For her “best adult friend” who has been such a steadfast presence in her life, who has always made her feel special and has been so generous in her time and love. For a whole community who have been her family, her places of belonging, who have provided “siblings”, who have helped her create so many happy memories. For her teachers, an amazing teaching assistant who was a gift in a tough year and will always have a special place in our heart. For her babysitters who have not simply come and put her straight to bed so they could get on with their own thing but who have got down on the floor with her, and played with and talked to her and read to her.

For all those who have prayed for us from day one, and have been so faithful in those prayers, people we know and love well, and those we don’t know at all.

And above all for a heavenly father who has poured out his grace time and time again, over and over – my child has witnessed more of my tears than I would have cared for her to see, she has seen me battle and wrestle more than I would have liked, she has seen more loss, illness and grief than most of her peers but I thank God that in his grace he has protected her, he has used those things to shape her in good ways, and that despite my failings, and there have been many, she is a good and happy kid.

This is not something that I talk about too much because on the whole I have found peace with it but there is a sadness at the children I never got to have, those I didn’t get to love and parent. I would never have chosen to have an only child. However I am so thankful that I didn’t get to love just one child I get to love a whole host of gorgeous kids, who I have loved since the minute they arrived, who I have loved watching grow, who I have prayed for over and over, who have made me laugh and cry, and who I can’t wait to watch become amazing adults. For all those conversations I have had with their parents, about their struggles, their achievements, their character, their friendships. I have loved being part of the village that has helped and will continue to help raise them – because what a privilege that is.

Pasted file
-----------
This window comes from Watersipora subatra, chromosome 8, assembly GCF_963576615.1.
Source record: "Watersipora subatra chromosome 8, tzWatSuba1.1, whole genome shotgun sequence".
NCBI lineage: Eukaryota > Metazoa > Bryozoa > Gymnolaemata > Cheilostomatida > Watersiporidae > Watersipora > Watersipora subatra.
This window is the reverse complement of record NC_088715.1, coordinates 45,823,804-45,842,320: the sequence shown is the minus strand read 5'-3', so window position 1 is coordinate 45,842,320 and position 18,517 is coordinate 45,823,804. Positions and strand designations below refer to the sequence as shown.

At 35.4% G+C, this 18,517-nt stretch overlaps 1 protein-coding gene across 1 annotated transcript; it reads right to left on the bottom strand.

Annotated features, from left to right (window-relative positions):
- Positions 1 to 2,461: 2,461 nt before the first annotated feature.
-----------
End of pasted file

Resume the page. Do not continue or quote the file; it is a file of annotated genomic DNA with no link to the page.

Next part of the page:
This parenting lark is amazing, it’s a wonderful gift, and I am so so thankful I got the chance to do it but I defy anyone to say it is easy, there are moments that lift your heart as high as it can go but there are plenty of moments that break your hearts into pieces, where the tears flow, or the frustration takes you to breaking point (for me it is usually maths homework) but I am so thankful for that village that I get to do it with. I am thankful for that village because in all honesty it would probably be unbearable without them but I am thankful for them because my child’s life is so much richer because of it. Yes she needs me, I am her number one and I am the centre of her life but I can’t give her everything she needs, and the people that make up her village bring her life, and colour, and experience – different things than I can offer her.

So lets be part of the villages of the children around us, invest and love those children, support and care for their parents, pray for those families because there are very few greater privileges.